Legacy of the Fallen Stars
by J. J. Roth
Chapter 1: The The Taurids — 3000 BCE
Callyn’s eyes sometimes alit upon another Clan daughter, and then Nia’s heightened senses magnified the wind’s raw bite on her skin. The more Callyn came to her at night, the more she wanted him to herself.
But her need for his loyalty and respect ran deeper than her own desires — the Clan’s survival depended on it. If the leadership of Crone and Clan-Father fractured, the Clan’s way of life would be in upheaval. The previous night, Nia had ignored her mother’s stern warnings that such questions only raised more questions, and asked the bones whether Callyn would seek others once they paired. The answer: if blood can be passed, the god Sun seals two hearts. The second part Nia understood, but what of the blood? Had blood passed from her to their child? The uncertainty tortured her, and she dared not ask the bones again.
“Are you troubled?” Callyn asked as they walked. He laid his hand against the small of her back. Before she could answer he nodded toward his father, who was steadying himself on the Clan Mother’s arm and coughing deep, wet rasps. “He is failing, Mother help him. I may be Clan-Father sooner than I thought.”
“And I will be your Crone,” Nia said.
“You’ll be my woman.”
His smile made heat spread across Nia’s face. “Summer Year pairings are different and, they say, more difficult.”
The Clan’s Summer Years occurred every fourth generation. The last had been in Nia’s great-grandmother’s time. During Summer Year, the Clan-Father’s oldest son and the Crone’s oldest daughter, both having come of age, paired at summer solstice joining wisdom with power, compassion with strength. Callyn’s mother had a different role in the Clan as Clan Mother than Nia as Crone; honored among women, but invisible in matters of leadership.
“I must be Crone first, woman after. And you must think of me that way. This is what troubles me.”
“Whatever the role, I do not doubt your ability to perform admirably. You worry too much.”
His hand slipped down her back to her buttocks. Nia swatted him and twisted away.
“You worry too little,” she said. “Be serious. If you had been Clan-Father when I counseled following the ball of fire, would you have?”
“‘Be serious.’ Where’s the merriment in that?”
A child ran across their path, squealing and chasing a tiny dog. Callyn scooped the little girl up and tickled her until tears sprang from her eyes and she gasped for breath. He set her down and sent her after the dog with a pat to her bottom.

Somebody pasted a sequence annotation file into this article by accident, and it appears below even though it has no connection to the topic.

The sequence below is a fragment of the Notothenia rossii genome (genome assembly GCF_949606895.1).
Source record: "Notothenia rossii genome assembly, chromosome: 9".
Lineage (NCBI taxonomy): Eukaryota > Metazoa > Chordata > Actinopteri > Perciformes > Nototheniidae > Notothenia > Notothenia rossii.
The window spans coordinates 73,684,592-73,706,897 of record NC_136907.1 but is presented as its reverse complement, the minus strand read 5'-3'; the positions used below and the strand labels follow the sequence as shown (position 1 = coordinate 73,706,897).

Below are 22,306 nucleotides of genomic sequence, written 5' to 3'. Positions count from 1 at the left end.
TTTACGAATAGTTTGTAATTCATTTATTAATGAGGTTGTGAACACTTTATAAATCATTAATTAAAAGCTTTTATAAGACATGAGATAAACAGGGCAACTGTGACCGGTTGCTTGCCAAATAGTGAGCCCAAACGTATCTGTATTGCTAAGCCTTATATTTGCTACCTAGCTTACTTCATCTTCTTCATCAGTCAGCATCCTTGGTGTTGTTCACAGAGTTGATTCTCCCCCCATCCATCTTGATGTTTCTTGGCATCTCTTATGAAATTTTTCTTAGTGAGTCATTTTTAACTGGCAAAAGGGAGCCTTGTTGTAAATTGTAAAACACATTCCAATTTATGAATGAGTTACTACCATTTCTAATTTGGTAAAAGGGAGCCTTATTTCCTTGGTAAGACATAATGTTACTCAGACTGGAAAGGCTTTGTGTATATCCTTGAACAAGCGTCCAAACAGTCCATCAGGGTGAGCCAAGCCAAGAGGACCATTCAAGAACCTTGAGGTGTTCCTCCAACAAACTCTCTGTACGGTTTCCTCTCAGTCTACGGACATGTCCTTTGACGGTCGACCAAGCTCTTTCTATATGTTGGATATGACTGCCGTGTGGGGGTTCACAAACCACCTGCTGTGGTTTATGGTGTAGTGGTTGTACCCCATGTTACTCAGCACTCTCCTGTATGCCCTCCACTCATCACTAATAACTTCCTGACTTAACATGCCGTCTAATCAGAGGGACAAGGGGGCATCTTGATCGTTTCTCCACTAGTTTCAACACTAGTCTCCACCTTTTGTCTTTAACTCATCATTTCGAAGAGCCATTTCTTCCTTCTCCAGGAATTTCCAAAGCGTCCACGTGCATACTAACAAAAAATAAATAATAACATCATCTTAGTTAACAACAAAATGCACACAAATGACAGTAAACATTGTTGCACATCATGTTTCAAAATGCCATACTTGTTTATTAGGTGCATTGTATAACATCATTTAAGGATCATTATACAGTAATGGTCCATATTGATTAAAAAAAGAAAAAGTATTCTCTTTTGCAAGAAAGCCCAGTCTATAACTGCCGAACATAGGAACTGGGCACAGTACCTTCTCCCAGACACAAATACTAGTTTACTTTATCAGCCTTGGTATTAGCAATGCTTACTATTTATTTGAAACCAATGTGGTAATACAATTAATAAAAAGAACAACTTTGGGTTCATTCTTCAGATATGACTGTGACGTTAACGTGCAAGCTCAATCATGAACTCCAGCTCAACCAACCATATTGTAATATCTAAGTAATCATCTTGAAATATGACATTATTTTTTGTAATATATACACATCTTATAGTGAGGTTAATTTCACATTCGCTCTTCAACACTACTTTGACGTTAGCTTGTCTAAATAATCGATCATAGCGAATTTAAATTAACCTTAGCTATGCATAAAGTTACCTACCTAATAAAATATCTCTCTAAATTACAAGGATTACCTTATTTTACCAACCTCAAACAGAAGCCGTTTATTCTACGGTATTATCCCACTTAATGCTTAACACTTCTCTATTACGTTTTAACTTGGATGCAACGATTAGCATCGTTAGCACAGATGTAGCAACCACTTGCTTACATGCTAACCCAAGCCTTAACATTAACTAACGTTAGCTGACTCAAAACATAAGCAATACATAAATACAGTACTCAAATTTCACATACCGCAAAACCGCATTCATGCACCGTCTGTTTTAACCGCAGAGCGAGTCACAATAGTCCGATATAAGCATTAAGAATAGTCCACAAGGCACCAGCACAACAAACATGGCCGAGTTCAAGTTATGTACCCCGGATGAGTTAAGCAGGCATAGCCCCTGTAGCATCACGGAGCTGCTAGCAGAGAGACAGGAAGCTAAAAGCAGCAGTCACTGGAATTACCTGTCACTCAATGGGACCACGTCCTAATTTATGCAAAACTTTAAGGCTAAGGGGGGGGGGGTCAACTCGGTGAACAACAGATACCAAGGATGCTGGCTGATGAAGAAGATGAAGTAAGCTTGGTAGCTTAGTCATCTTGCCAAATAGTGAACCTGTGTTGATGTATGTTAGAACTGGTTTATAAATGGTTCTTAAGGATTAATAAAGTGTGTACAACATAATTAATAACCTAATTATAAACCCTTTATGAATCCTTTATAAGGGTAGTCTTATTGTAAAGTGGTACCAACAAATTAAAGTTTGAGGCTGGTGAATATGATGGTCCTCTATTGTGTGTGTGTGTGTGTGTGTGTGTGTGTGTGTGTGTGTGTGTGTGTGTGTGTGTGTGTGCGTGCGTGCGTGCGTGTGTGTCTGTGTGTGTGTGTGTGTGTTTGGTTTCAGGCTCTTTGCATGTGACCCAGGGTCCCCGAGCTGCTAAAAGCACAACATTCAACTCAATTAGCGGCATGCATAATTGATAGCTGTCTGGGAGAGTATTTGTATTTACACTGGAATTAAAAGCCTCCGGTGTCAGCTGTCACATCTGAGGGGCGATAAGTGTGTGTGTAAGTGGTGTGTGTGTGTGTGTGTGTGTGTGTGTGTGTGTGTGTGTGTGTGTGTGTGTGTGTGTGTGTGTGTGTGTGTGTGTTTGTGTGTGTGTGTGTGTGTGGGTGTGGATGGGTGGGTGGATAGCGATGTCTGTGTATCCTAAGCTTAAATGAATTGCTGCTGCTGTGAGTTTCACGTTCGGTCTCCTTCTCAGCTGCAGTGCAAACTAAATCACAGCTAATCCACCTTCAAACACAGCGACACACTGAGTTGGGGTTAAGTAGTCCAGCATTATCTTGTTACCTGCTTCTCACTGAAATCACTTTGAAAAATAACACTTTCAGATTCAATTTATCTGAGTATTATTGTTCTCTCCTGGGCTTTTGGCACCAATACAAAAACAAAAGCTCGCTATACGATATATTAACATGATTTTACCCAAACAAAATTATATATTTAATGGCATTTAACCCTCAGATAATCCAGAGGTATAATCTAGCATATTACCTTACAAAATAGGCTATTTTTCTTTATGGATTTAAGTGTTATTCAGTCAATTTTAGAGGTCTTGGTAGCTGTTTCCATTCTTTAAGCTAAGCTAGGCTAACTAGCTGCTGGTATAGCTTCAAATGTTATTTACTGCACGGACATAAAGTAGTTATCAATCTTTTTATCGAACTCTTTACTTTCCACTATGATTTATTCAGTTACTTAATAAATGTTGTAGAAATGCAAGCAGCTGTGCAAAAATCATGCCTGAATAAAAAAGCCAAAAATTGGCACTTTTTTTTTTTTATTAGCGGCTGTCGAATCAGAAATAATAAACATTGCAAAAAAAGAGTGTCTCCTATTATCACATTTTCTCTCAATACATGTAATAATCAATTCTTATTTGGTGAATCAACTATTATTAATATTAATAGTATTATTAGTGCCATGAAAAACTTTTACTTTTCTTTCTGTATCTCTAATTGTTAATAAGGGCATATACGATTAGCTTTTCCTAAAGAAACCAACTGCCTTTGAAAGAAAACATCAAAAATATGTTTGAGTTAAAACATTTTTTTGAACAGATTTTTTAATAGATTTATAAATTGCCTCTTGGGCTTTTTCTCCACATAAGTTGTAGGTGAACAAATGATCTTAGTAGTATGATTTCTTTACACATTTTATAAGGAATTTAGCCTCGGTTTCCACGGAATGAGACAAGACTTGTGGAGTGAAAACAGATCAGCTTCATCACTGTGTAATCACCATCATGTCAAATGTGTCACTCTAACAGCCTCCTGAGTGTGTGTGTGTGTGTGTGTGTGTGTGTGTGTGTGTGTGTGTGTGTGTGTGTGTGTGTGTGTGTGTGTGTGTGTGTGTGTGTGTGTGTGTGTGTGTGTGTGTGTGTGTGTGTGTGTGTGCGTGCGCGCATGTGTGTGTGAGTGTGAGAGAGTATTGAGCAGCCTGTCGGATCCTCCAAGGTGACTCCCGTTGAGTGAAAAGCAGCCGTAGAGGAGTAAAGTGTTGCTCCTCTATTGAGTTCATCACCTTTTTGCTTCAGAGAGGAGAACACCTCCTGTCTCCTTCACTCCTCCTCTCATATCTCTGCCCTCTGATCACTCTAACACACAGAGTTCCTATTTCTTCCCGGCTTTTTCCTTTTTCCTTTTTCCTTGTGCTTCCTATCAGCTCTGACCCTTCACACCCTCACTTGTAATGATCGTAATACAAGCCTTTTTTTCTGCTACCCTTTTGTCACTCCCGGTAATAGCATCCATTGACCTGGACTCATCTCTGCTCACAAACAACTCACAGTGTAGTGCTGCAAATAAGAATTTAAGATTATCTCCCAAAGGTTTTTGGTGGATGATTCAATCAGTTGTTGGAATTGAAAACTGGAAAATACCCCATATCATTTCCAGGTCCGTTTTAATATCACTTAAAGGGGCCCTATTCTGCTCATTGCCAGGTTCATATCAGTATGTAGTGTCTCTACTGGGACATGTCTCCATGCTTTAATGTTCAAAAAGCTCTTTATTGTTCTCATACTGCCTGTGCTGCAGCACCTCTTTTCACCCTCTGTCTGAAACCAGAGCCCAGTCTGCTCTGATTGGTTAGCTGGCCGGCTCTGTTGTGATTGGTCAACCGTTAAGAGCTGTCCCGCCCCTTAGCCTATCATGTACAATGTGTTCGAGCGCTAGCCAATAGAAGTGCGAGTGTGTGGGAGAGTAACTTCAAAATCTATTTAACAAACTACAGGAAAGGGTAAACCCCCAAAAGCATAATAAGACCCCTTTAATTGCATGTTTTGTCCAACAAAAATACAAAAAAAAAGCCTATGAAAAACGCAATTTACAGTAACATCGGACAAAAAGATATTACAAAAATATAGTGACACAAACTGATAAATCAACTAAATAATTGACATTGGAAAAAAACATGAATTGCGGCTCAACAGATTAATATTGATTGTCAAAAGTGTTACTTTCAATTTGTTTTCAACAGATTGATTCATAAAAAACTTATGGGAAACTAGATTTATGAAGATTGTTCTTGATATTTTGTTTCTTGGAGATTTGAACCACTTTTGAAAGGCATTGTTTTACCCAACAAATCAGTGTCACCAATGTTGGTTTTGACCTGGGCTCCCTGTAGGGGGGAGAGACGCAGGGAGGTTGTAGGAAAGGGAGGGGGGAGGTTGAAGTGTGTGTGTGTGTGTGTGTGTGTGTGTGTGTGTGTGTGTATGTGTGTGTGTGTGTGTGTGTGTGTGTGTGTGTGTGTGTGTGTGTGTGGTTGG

“All right, then. I’ve never been as sure of the truth of signs as my father has, as certain of the gods’ power in our lives, as convinced of the magic of water and stones. None of these saved my brothers. Or your parents. I trust what I can see, hear and taste.” He slipped his finger behind the stone around her neck and stroked her chest. “What I can touch.”
That night, weary from the many days of walking and wearier still from the Crone’s yoke, Nia again asked for help. “You eased my path before, Mother. Help me again. He must trust my truth-saying,” she said. If an answer came that night, she was not awake to hear it.
On the thirtieth day after the people left the Bluestone hills, just as night fell, they came to a small clearing. Beyond the clearing was a break in the wall of forest. The fiery ball glowed in the breach, hovering low in the sky. For the first time since they had started their journey, the stars hung immobile except those above the comet which dropped straight down to the horizon, one after another. They fell to a single point, an undulating arrow of light repeatedly hitting its mark.
“Here,” Nia said. “Is the place where stars fall.”
Bryllyn gathered the people close. “The power of the god Sun and the fallen stars lives in this land. Here, too, will we live.” He placed his hand on Callyn’s shoulder. “Here we will bury our dead. Rest now, take sustenance and warm yourselves. When the sun rises, we begin clearing this land.”